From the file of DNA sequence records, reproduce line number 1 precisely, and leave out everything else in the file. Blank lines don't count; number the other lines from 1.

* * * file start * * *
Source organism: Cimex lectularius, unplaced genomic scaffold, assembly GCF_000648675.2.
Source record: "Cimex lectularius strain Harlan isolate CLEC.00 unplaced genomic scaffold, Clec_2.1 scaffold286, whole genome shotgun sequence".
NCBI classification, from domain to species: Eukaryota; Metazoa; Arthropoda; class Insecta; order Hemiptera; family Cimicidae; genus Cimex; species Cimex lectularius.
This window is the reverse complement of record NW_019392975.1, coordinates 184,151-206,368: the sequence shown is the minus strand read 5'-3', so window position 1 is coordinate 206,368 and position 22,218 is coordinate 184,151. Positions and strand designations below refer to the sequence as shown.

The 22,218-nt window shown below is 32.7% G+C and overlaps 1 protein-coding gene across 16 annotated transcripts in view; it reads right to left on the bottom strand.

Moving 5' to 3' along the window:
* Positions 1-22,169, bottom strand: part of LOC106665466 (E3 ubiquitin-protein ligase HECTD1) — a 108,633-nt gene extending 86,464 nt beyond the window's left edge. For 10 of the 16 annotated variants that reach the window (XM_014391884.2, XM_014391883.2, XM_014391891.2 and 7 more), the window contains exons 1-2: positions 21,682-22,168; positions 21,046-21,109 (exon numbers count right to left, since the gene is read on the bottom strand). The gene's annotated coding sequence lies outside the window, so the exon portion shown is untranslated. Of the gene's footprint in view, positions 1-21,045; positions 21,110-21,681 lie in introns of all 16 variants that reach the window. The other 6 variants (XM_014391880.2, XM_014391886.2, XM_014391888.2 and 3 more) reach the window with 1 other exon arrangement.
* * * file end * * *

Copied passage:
Source organism: Cimex lectularius, unplaced genomic scaffold, assembly GCF_000648675.2.